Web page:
The following is a litany of Wikipedia posts about gestures and gestural language. The three things the article says are
- gesture is a very primal form of communication, evolved as language before spoken language
- gesture is culturally specific, so different cultures use different gestures differently, and though gesture itself is used universally, there is no universal gestural language (as yet).
- gesture is very good for language learning and acquisition, retention, and depth of understanding.
Language is thought by some scholars to have evolved in Homo sapiens from an earlier system consisting of manual gestures. The theory that language evolved from manual gestures, termed Gestural Theory, dates back to the work of 18th-century philosopher and priest Abbé de Condillac, and has been revived by contemporary anthropologist Gordon W. Hewes, in 1973, as part of a discussion on the origin of language.
A gesture is a form of non-verbal communication or non-vocal communication in which visible bodily actions communicate particular messages, either in place of, or in conjunction with, speech. Gestures include movement of the hands, face, or other parts of the body. Gestures differ from physical non-verbal communication that does not communicate specific messages, such as purely expressive displays, proxemics, or displays of joint attention.
In 1992, David Mcneill, a professor of linguistics and psychology at the University of Chicago, wrote a book based on his ten years of research and concluded that “gestures do not simply form a part of what is said, but have an impact on thought itself.” Meltzoff argues that gestures directly transfer thoughts into visible forms, showing that ideas and language cannot always be express.
Gestures have been shown to be a useful tool in teaching a foreign language. The enactment effect can be used in second language teaching in order to learn a language more efficiently, faster, and to prevent forgetting. Various studies have shown that the use of gestures while learning new words improves recall and retention. The enactment effect in second language learning could be shown in children as well as adults. Not only does enactment improve memorization, but also the use of words in speech production. Using gestures while learning is helpful in learning concrete words as well as abstract words such as “change” or “difference”. Studies supported this claim in showing that abstract words were better remembered when a gesture was used while encoding.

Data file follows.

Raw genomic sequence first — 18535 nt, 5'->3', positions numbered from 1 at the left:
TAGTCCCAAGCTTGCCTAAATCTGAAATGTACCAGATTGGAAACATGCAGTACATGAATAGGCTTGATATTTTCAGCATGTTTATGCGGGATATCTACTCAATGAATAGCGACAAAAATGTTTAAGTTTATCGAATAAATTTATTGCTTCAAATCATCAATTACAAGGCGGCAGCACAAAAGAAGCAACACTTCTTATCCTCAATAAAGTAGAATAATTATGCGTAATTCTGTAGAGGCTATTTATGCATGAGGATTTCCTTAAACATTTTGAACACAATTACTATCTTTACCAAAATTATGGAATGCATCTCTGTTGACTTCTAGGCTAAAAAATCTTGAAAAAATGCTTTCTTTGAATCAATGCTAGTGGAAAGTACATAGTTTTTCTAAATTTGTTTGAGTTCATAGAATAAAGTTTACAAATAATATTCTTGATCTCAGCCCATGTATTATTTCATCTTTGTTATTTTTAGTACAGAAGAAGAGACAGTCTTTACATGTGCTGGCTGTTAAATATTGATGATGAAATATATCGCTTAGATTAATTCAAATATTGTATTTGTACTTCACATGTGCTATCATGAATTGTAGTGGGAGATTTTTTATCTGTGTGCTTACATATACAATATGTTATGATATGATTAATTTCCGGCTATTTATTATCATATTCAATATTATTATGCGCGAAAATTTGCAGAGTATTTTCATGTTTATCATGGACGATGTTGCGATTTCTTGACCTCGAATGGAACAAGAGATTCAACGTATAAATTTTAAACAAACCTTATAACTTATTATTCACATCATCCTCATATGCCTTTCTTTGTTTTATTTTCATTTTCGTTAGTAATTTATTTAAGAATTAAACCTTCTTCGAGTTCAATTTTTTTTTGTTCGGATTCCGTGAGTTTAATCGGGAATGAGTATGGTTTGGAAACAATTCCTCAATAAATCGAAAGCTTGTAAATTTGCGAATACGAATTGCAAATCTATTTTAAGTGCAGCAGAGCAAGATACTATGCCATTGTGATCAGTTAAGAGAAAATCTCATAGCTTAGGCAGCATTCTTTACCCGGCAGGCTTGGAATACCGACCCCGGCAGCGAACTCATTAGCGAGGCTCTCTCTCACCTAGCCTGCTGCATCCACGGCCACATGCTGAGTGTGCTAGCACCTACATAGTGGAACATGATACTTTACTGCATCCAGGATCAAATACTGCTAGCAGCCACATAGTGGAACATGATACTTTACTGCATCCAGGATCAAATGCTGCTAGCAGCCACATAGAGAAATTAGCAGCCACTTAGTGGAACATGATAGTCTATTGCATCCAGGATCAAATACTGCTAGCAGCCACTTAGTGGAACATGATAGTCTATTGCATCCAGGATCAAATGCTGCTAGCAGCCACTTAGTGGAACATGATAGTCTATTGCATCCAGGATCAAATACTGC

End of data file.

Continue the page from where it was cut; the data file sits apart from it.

In more recent studies, researchers have been trying to find the neurological explanation of the enactment effect, and the reason why memory is enhanced after enactment. It was shown that not mere physical motor information leads to the enactment effect, but that the semantic content of the gesture plays a role as well. Iconic gestures enhance memory compared to meaningless gestures which have no positive effect on memorization. Event-related potentials showed that enactment leads to deeper processing of new information, eliciting the assumption that by using gestures, the meaning of the new word is connected with an already existing concept in one’s native language.
In conclusion, the use of gestures in Empatharian creates a learning advantage and a deeper embodiment of the communication. As a “sign language” Empatharian is an iconic form and a complete language, at least in theory. There are gestural languages used as performative spiritual practice in India where they have over 900 words, and have enacted plays such as Shakespeare and other modern works. These can be models for Empatharian language development, and we will learn their gestures to enrich ours.
Just because there has never been an intentionally created gestural language/sign language, doesn’t mean that, with care and input, we cannot create one. We are creating the language as a vehicle for universal understanding and cultural exchange where we all can benefit.